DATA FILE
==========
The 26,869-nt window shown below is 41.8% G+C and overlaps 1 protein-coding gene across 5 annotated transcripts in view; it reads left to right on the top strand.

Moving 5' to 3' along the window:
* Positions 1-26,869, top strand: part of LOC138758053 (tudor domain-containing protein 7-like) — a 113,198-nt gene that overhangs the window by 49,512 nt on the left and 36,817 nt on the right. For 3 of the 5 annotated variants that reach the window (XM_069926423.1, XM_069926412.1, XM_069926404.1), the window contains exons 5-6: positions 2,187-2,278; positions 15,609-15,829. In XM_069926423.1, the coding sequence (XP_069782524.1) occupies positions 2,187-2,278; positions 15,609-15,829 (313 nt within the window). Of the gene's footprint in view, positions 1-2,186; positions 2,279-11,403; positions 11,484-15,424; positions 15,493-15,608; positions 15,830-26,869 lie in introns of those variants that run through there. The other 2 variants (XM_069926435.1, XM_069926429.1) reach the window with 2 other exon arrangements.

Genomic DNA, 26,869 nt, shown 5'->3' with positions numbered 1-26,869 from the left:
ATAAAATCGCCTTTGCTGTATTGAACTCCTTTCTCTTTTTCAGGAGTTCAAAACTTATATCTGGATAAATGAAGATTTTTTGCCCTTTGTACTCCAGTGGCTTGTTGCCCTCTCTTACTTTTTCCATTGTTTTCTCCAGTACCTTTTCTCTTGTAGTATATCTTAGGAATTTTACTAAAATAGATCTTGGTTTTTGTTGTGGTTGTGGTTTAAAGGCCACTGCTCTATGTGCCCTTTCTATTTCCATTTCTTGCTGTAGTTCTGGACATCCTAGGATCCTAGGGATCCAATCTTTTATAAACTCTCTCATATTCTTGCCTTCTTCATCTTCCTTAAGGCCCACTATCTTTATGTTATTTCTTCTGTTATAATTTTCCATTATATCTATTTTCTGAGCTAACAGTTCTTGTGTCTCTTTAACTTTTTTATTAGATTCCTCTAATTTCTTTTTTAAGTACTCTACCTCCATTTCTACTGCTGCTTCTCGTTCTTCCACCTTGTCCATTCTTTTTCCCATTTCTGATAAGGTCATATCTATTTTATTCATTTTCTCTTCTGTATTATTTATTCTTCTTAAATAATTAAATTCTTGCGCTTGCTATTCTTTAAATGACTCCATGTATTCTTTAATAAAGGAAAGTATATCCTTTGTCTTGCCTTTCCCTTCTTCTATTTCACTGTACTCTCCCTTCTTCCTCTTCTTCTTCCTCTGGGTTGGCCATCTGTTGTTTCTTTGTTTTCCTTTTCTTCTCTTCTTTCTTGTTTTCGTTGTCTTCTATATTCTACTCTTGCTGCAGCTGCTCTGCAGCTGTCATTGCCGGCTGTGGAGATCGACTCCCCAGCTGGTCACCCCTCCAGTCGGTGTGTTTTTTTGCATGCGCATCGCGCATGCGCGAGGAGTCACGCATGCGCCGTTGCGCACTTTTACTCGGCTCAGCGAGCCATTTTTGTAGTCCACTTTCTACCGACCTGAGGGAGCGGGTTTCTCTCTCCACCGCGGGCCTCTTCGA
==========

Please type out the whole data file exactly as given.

The 26,869-nt window shown below is 41.8% G+C and overlaps 1 protein-coding gene across 5 annotated transcripts in view; it reads left to right on the top strand.

Moving 5' to 3' along the window:
* Positions 1-26,869, top strand: part of LOC138758053 (tudor domain-containing protein 7-like) — a 113,198-nt gene that overhangs the window by 49,512 nt on the left and 36,817 nt on the right. For 3 of the 5 annotated variants that reach the window (XM_069926423.1, XM_069926412.1, XM_069926404.1), the window contains exons 5-6: positions 2,187-2,278; positions 15,609-15,829. In XM_069926423.1, the coding sequence (XP_069782524.1) occupies positions 2,187-2,278; positions 15,609-15,829 (313 nt within the window). Of the gene's footprint in view, positions 1-2,186; positions 2,279-11,403; positions 11,484-15,424; positions 15,493-15,608; positions 15,830-26,869 lie in introns of those variants that run through there. The other 2 variants (XM_069926435.1, XM_069926429.1) reach the window with 2 other exon arrangements.

Genomic DNA, 26,869 nt, shown 5'->3' with positions numbered 1-26,869 from the left:
ATAAAATCGCCTTTGCTGTATTGAACTCCTTTCTCTTTTTCAGGAGTTCAAAACTTATATCTGGATAAATGAAGATTTTTTGCCCTTTGTACTCCAGTGGCTTGTTGCCCTCTCTTACTTTTTCCATTGTTTTCTCCAGTACCTTTTCTCTTGTAGTATATCTTAGGAATTTTACTAAAATAGATCTTGGTTTTTGTTGTGGTTGTGGTTTAAAGGCCACTGCTCTATGTGCCCTTTCTATTTCCATTTCTTGCTGTAGTTCTGGACATCCTAGGATCCTAGGGATCCAATCTTTTATAAACTCTCTCATATTCTTGCCTTCTTCATCTTCCTTAAGGCCCACTATCTTTATGTTATTTCTTCTGTTATAATTTTCCATTATATCTATTTTCTGAGCTAACAGTTCTTGTGTCTCTTTAACTTTTTTATTAGATTCCTCTAATTTCTTTTTTAAGTACTCTACCTCCATTTCTACTGCTGCTTCTCGTTCTTCCACCTTGTCCATTCTTTTTCCCATTTCTGATAAGGTCATATCTATTTTATTCATTTTCTCTTCTGTATTATTTATTCTTCTTAAATAATTAAATTCTTGCGCTTGCTATTCTTTAAATGACTCCATGTATTCTTTAATAAAGGAAAGTATATCCTTTGTCTTGCCTTTCCCTTCTTCTATTTCACTGTACTCTCCCTTCTTCCTCTTCTTCTTCCTCTGGGTTGGCCATCTGTTGTTTCTTTGTTTTCCTTTTCTTCTCTTCTTTCTTGTTTTCGTTGTCTTCTATATTCTACTCTTGCTGCAGCTGCTCTGCAGCTGTCATTGCCGGCTGTGGAGATCGACTCCCCAGCTGGTCACCCCTCCAGTCGGTGTGTTTTTTTGCATGCGCATCGCGCATGCGCGAGGAGTCACGCATGCGCCGTTGCGCACTTTTACTCGGCTCAGCGAGCCATTTTTGTAGTCCACTTTCTACCGACCTGAGGGAGCGGGTTTCTCTCTCCACCGCGGGCCTCTTCGA